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Office of the Procurator General

by Rolando Delagoza, C.M.

Procurator General

N.B. The following text is a description of the Powerpoint Presentation which graphically and vividly delineated the various functions of the office of the Procurator General. This high technology presentation combined graphics, video, text, and sound through the use of computers and scanners. Each paragraph in the presentation had a script describing the simulation, the figures, the movements exhibited in around 20 slides. For example, to show that the Procurator General has to visit a dozen offices, a simulation, employing the magic of graphics, displayed a man moving from one office to another. In this way, the Assembly members were hearing, seeing and experiencing the actual work of the Procurator General and came to appreciate it as part of the administration of the General Curia.

Introduction. As all of you are aware, the small office of the Procurator General is at the service of the whole Vincentian Family. I shall only present to you a historical definition, an outline and some tips on how to prepare a good dispensation case.

I. The Office of the Procurator General

The Procurator General is a member of any religious order or congregation in charge of dealing with the Holy See on the affairs of the religious order or congregation in the interest of the whole community or of any member thereof (i.e. province, house or individual members). The obligation of having a representative of the Father General in Rome was already practiced before 1814. The Congregation of Bishops and Religious decreed on August 22, 1814 that all male religious orders or congregations of Pontifical Right should maintain a procurator general at the Holy See (translated from Dizionario Ecclesiastico III, 346).

It was on March 5, 1843 that the Congregation of the Mission officially appointed a procurator general in the person of Fr. Simone Ugo (Circ. Sup. Gen IR, 31, 571). Before 1843, there were 24 Vincentians who were assigned the job but without the official title. Among these were: Fran├žois Ducoudray who obtained the bull "Salvatoris Nostri" (January 12, 1633); Louis Lebreton who got the rescript to found the first house in Rome (July 11, 1641); Thomas Berthe and Edme Jolly for the approval of the vows through the Papal Brief "Ex Commissa Nobis" (September 22, 1655).

Slide No. 1. This is a general outline of the work of the Procurator General. The Daughters of Charity, the Congregation of the Mission and the other Vincentian Family members submit to him any business that needs the approval of the Holy See. He examines the documents, writes a recommendation, submits them to respective offices and waits for the approval or disapproval. The various Vatican offices with the most number of business are listed on the side of slide no. 1.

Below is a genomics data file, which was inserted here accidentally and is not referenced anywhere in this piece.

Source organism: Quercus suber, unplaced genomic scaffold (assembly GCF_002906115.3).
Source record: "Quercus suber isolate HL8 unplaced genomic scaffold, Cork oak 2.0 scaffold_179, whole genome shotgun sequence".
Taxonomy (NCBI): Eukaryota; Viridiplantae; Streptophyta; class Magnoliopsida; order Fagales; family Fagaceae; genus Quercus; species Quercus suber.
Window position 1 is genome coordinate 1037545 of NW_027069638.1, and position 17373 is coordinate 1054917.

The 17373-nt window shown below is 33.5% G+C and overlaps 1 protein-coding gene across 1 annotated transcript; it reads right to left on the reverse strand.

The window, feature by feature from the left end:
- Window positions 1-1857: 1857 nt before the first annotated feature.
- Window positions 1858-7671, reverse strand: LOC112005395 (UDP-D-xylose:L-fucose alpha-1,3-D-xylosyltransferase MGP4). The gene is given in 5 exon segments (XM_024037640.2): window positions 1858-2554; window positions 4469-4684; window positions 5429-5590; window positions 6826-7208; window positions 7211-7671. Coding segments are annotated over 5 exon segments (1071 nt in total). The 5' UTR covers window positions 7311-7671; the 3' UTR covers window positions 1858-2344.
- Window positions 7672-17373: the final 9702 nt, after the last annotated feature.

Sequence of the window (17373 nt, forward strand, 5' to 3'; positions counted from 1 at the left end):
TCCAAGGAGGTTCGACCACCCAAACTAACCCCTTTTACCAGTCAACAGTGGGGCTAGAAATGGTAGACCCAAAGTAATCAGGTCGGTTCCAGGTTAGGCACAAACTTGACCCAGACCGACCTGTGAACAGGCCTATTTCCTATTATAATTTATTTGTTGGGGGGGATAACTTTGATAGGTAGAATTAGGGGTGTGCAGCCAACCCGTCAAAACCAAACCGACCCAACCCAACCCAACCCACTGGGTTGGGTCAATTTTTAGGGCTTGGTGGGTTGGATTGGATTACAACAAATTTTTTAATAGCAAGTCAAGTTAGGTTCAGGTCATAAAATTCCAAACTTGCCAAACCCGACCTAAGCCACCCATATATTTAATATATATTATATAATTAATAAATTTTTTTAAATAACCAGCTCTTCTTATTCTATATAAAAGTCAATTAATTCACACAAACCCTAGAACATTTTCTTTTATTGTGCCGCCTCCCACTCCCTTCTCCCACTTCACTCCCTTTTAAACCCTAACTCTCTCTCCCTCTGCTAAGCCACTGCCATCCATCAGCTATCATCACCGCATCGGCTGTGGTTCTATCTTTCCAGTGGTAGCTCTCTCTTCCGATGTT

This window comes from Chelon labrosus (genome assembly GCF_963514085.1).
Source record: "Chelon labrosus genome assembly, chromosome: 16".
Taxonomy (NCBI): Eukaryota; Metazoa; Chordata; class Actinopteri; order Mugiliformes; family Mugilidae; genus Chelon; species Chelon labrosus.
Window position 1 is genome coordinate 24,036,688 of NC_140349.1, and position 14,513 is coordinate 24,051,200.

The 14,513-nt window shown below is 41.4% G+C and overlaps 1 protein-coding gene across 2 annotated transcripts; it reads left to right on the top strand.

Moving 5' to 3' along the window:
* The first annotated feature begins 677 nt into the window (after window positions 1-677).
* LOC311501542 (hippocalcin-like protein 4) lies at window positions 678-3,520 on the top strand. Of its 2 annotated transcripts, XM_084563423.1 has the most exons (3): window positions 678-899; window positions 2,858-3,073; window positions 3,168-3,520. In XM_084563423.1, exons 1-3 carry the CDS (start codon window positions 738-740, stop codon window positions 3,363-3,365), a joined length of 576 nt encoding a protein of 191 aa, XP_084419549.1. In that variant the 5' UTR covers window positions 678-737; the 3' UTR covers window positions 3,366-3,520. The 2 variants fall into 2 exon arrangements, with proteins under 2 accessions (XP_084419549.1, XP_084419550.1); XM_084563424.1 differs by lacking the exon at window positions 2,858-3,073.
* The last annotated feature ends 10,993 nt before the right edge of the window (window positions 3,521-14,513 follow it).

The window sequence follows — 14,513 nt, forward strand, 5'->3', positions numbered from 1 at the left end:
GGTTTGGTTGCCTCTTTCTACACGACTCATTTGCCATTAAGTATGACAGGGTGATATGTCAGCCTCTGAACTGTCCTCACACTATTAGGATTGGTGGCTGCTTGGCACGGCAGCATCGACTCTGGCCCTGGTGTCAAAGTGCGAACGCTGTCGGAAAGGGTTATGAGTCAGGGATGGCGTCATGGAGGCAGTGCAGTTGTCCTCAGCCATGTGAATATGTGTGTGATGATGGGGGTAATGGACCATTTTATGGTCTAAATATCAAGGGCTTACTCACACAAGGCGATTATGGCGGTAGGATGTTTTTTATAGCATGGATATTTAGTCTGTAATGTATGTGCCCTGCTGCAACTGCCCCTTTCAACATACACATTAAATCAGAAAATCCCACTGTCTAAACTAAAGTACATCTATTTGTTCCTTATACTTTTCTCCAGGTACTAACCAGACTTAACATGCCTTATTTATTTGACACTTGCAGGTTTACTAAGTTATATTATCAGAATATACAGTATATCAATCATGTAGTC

Slide No. 2. This is a more detailed outline of business transactions with the Holy See showing the input, the Vatican offices and the expected output. The most important Vatican office as far as the Procurator General is concerned is the CIVCSVA which means the "Congregatio pro Institutis vitae consecratae et societatibus vitae apostolicae." It is the office that deals with most of the rescripts asked by the General Curia and the provinces.

Slide No. 3. This is a graphic presentation of the distribution of letters sent and the time distribution at the office of the Procurator General. You can easily see that the two most important offices for us are those of the Secretary of State and the CIVCSVA.

II. Preparation of Cases: Some Tips

1.Introduction. While the office of the Procurator General is very willing and eager to help all the provinces solve important cases, especially AOO (ab omnibus oneribus) cases, its success in obtaining dispensations depends, to a large extent, on the Provincial Visitors. Here are some tips or suggestions for improving our service.

2.Documentation. This includes the letter of the petitioner, curriculum vitae of the petitioner, decree of suspension, mandates, testimony of the petitioner, testimony of two persons who know the petitioner, medical records, scrutinies, votum of the priest-instructor, votum of the Ordinary, votum of the local ordinary and certificate of authenticity.

Completeness also refers to the content of each particular document.

3.Strong Arguments.

-Preferably from the petitioner himself, e.g., he should not have been ordained in the first place.

- From the formators, e.g., the faculty was divided on whether to ordain or not to ordain.

- Medical or psychiatric records.

- Vota of the priest-instructor and the Ordinary (Provincial Superior) should be written in such a way that the strength and thoroughness of the case are evident.

4.Good Presentation.

- Pages are numbered consecutively and authenticated by the Notary.

- Handwritten documents should have a typewritten or computerized transcription.

- Official copies of certificates of attempted marriage, etc. should be legible.

5.Expert Help

- From language groups

- From non-Vincentian groups, e.g. diocesan and religious groups

6.Role of the Procurator General

- Reviews the case, e.g., checks documents for completeness

- Prepares a summary and an opinion

- Prepares transmittal letter

- Submits papers to the Holy See

- Waits for the decision of the Holy See

- Transmits decision to the petitioner through the Provincial Visitor

It is my hope that all of you will help the office of the Procurator General, so that following in the footsteps of St. Vincent de Paul, we will all become true "servant leaders" ready to serve our confreres in need. Thank you very much and may God bless us all.

Copyright 2009 Congregation of the Mission